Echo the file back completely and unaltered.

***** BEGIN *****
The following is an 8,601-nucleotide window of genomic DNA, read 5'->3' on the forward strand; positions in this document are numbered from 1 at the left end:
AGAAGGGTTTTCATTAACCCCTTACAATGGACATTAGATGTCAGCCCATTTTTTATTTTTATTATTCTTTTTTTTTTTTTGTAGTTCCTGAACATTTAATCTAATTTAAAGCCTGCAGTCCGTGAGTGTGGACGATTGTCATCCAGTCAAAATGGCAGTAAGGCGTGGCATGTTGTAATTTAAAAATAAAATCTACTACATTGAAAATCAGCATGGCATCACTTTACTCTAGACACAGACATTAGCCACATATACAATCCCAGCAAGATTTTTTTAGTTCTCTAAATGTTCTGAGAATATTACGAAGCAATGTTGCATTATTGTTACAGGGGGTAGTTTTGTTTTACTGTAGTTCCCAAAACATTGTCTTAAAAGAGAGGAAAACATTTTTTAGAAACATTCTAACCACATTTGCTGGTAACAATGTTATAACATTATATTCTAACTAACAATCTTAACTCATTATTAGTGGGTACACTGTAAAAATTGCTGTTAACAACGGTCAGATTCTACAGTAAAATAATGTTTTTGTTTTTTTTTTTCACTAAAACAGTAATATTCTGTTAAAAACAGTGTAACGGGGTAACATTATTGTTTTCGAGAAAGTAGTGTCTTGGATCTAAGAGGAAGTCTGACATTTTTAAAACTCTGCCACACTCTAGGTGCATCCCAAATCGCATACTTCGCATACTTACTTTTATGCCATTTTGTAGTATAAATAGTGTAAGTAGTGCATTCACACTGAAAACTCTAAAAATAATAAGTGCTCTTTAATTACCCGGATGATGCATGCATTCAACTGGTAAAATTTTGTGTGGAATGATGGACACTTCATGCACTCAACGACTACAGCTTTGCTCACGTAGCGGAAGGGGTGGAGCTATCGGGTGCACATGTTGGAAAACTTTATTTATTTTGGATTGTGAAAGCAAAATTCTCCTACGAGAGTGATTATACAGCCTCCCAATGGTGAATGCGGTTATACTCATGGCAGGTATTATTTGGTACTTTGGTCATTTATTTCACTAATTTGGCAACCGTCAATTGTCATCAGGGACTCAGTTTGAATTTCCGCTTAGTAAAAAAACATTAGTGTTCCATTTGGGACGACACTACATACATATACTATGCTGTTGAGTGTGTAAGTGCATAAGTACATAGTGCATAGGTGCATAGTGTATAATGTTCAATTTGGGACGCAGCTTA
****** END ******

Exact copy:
The following is an 8,601-nucleotide window of genomic DNA, read 5'->3' on the forward strand; positions in this document are numbered from 1 at the left end:
AGAAGGGTTTTCATTAACCCCTTACAATGGACATTAGATGTCAGCCCATTTTTTATTTTTATTATTCTTTTTTTTTTTTTGTAGTTCCTGAACATTTAATCTAATTTAAAGCCTGCAGTCCGTGAGTGTGGACGATTGTCATCCAGTCAAAATGGCAGTAAGGCGTGGCATGTTGTAATTTAAAAATAAAATCTACTACATTGAAAATCAGCATGGCATCACTTTACTCTAGACACAGACATTAGCCACATATACAATCCCAGCAAGATTTTTTTAGTTCTCTAAATGTTCTGAGAATATTACGAAGCAATGTTGCATTATTGTTACAGGGGGTAGTTTTGTTTTACTGTAGTTCCCAAAACATTGTCTTAAAAGAGAGGAAAACATTTTTTAGAAACATTCTAACCACATTTGCTGGTAACAATGTTATAACATTATATTCTAACTAACAATCTTAACTCATTATTAGTGGGTACACTGTAAAAATTGCTGTTAACAACGGTCAGATTCTACAGTAAAATAATGTTTTTGTTTTTTTTTTTCACTAAAACAGTAATATTCTGTTAAAAACAGTGTAACGGGGTAACATTATTGTTTTCGAGAAAGTAGTGTCTTGGATCTAAGAGGAAGTCTGACATTTTTAAAACTCTGCCACACTCTAGGTGCATCCCAAATCGCATACTTCGCATACTTACTTTTATGCCATTTTGTAGTATAAATAGTGTAAGTAGTGCATTCACACTGAAAACTCTAAAAATAATAAGTGCTCTTTAATTACCCGGATGATGCATGCATTCAACTGGTAAAATTTTGTGTGGAATGATGGACACTTCATGCACTCAACGACTACAGCTTTGCTCACGTAGCGGAAGGGGTGGAGCTATCGGGTGCACATGTTGGAAAACTTTATTTATTTTGGATTGTGAAAGCAAAATTCTCCTACGAGAGTGATTATACAGCCTCCCAATGGTGAATGCGGTTATACTCATGGCAGGTATTATTTGGTACTTTGGTCATTTATTTCACTAATTTGGCAACCGTCAATTGTCATCAGGGACTCAGTTTGAATTTCCGCTTAGTAAAAAAACATTAGTGTTCCATTTGGGACGACACTACATACATATACTATGCTGTTGAGTGTGTAAGTGCATAAGTACATAGTGCATAGGTGCATAGTGTATAATGTTCAATTTGGGACGCAGCTTA